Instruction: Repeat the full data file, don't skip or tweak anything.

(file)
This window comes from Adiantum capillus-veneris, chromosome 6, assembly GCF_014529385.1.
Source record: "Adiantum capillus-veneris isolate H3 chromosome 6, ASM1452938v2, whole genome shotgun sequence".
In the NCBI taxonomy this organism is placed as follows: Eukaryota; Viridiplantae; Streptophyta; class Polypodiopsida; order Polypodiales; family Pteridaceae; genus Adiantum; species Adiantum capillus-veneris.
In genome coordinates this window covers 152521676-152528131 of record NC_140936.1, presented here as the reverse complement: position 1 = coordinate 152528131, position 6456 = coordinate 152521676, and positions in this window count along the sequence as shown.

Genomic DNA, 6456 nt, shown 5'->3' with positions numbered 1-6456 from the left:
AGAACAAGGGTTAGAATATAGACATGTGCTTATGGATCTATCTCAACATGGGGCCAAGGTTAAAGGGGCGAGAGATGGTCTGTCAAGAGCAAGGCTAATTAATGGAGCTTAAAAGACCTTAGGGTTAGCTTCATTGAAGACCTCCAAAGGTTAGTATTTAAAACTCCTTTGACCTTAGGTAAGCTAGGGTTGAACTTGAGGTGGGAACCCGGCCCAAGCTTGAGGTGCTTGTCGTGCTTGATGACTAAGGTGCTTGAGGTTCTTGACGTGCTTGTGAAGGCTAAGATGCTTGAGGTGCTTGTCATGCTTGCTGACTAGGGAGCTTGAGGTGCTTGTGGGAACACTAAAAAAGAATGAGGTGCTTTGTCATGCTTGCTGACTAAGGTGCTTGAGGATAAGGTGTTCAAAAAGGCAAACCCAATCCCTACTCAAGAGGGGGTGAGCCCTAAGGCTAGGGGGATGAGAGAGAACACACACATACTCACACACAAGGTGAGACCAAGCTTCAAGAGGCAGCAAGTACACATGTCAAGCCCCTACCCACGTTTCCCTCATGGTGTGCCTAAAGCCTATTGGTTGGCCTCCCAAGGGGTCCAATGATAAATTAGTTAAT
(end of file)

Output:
This window comes from Adiantum capillus-veneris, chromosome 6, assembly GCF_014529385.1.
Source record: "Adiantum capillus-veneris isolate H3 chromosome 6, ASM1452938v2, whole genome shotgun sequence".
In the NCBI taxonomy this organism is placed as follows: Eukaryota; Viridiplantae; Streptophyta; class Polypodiopsida; order Polypodiales; family Pteridaceae; genus Adiantum; species Adiantum capillus-veneris.
In genome coordinates this window covers 152521676-152528131 of record NC_140936.1, presented here as the reverse complement: position 1 = coordinate 152528131, position 6456 = coordinate 152521676, and positions in this window count along the sequence as shown.

Genomic DNA, 6456 nt, shown 5'->3' with positions numbered 1-6456 from the left:
AGAACAAGGGTTAGAATATAGACATGTGCTTATGGATCTATCTCAACATGGGGCCAAGGTTAAAGGGGCGAGAGATGGTCTGTCAAGAGCAAGGCTAATTAATGGAGCTTAAAAGACCTTAGGGTTAGCTTCATTGAAGACCTCCAAAGGTTAGTATTTAAAACTCCTTTGACCTTAGGTAAGCTAGGGTTGAACTTGAGGTGGGAACCCGGCCCAAGCTTGAGGTGCTTGTCGTGCTTGATGACTAAGGTGCTTGAGGTTCTTGACGTGCTTGTGAAGGCTAAGATGCTTGAGGTGCTTGTCATGCTTGCTGACTAGGGAGCTTGAGGTGCTTGTGGGAACACTAAAAAAGAATGAGGTGCTTTGTCATGCTTGCTGACTAAGGTGCTTGAGGATAAGGTGTTCAAAAAGGCAAACCCAATCCCTACTCAAGAGGGGGTGAGCCCTAAGGCTAGGGGGATGAGAGAGAACACACACATACTCACACACAAGGTGAGACCAAGCTTCAAGAGGCAGCAAGTACACATGTCAAGCCCCTACCCACGTTTCCCTCATGGTGTGCCTAAAGCCTATTGGTTGGCCTCCCAAGGGGTCCAATGATAAATTAGTTAAT